Hello Grandparent Phone Scam
In 2020, the Federal Trade Commission received nearly 500,000 complaints from consumers reporting that they’d been exposed to imposter scams. The Hello Grandparent Scam is one type that deliberately targets older Americans.
Imagine being awakened in the middle of the night by someone claiming to be your grandchild in serious trouble and in desperate need of money. The caller might say he’s stranded on a school trip with no money, or has a flat tire, and beg you not to call his/her parents. Once the requested money is wired, the victim later discovers that it wasn’t their grandchild they were helping, it was a criminal.
- Confirm the caller. Fraudsters are using social networking sites to gain the personal information of friends and relatives to carry out their crimes. Verify the caller by calling them back on a known number or consult a trusted family member before acting on any request.
- Don’t be afraid to ask questions. Fraudsters want to execute their crimes quickly. In this type of scam, they count on fear and your concern for your loved one to make you act before you think. The more questions you ask, the more inclined they will be to ditch the scam if they suspect you’re on to them.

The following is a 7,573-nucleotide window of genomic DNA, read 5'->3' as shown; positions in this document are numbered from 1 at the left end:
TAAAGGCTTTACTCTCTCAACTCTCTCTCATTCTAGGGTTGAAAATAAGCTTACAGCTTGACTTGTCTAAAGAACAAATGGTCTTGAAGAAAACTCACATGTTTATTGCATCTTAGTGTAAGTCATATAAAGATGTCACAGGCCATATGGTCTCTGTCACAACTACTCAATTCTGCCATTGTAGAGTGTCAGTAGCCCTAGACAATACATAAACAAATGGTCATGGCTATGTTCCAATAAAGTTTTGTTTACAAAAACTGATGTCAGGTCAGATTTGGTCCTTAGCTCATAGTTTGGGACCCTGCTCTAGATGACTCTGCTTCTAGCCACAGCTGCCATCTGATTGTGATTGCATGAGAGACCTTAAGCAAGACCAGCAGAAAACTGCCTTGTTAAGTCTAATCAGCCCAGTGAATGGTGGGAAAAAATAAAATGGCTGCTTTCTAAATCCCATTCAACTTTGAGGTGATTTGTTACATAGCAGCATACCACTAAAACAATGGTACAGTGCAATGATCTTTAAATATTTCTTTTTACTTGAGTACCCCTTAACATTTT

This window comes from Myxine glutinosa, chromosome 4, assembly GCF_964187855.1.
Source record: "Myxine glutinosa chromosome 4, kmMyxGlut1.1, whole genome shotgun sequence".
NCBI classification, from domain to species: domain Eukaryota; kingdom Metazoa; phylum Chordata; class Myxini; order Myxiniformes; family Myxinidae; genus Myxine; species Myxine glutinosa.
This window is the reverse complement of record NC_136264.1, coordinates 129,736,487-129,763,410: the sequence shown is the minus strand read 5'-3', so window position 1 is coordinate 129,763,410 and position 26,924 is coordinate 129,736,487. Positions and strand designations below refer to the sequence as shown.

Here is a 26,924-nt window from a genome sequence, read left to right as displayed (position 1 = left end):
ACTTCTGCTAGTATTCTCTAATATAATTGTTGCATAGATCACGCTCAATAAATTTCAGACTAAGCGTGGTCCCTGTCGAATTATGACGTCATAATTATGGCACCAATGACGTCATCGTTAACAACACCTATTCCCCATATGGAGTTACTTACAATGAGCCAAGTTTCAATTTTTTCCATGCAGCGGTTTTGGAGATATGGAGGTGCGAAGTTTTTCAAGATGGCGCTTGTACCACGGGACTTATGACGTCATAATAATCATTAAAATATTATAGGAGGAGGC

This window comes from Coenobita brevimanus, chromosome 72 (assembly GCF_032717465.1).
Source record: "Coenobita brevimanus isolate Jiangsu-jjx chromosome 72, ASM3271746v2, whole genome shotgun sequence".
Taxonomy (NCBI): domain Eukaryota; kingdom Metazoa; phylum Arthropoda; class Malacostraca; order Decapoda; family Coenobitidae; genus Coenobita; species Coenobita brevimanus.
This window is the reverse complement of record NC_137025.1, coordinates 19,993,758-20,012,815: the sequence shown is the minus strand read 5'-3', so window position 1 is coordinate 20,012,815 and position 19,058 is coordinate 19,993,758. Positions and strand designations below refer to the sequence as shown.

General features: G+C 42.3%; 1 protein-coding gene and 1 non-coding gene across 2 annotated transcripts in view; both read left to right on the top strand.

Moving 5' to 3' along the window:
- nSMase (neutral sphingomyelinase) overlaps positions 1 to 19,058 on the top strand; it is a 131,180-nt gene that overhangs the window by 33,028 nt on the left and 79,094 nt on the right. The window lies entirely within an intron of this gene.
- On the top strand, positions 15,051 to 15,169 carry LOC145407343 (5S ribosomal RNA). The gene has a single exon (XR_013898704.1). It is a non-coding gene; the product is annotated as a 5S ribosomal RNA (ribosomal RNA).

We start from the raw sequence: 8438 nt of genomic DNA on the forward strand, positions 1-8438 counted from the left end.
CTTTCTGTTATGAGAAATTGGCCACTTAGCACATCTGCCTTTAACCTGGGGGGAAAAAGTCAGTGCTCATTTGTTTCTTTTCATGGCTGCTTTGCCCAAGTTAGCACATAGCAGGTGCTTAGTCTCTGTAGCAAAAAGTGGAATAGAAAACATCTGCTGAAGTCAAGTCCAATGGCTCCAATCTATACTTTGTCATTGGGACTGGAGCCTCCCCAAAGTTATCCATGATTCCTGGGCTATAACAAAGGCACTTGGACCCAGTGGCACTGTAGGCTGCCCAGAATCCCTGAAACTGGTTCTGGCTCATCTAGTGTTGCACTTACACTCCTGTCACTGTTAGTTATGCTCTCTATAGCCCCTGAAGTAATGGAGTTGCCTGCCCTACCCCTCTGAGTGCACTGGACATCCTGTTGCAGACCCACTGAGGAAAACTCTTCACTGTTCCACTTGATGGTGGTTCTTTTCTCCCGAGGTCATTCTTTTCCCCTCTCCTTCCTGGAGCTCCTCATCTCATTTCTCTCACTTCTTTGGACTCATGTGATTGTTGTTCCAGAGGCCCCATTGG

- Never give personal information to anyone over the phone unless you initiated the call and the other party is trusted.
- Trust your instincts and never rush into a financial decision. Don’t be fooled — if something doesn’t feel right, it may not be right. Feel empowered to say no and get more information before you send money to someone.
- Wire money with caution. Fraudsters typically request a wire transfer because they can abscond quickly with the money.
Online Dating Scams
- Proactively give. Rather than respond to unsolicited appeals for donations, which may be fraudulent, identify the causes most important to you, and find a reputable charity to support.
- Write a check. Instead of dropping cash in a homemade canister or handing money to a solicitor, write a check to the charity of your choice. This ensures your money is supporting the charity, rather than the solicitor, and provides tax deduction documentation.
- Check it out. The Better Business Bureau Wise Giving Alliance provides information on individual charities. Visit bbb.org/all/charities-donors.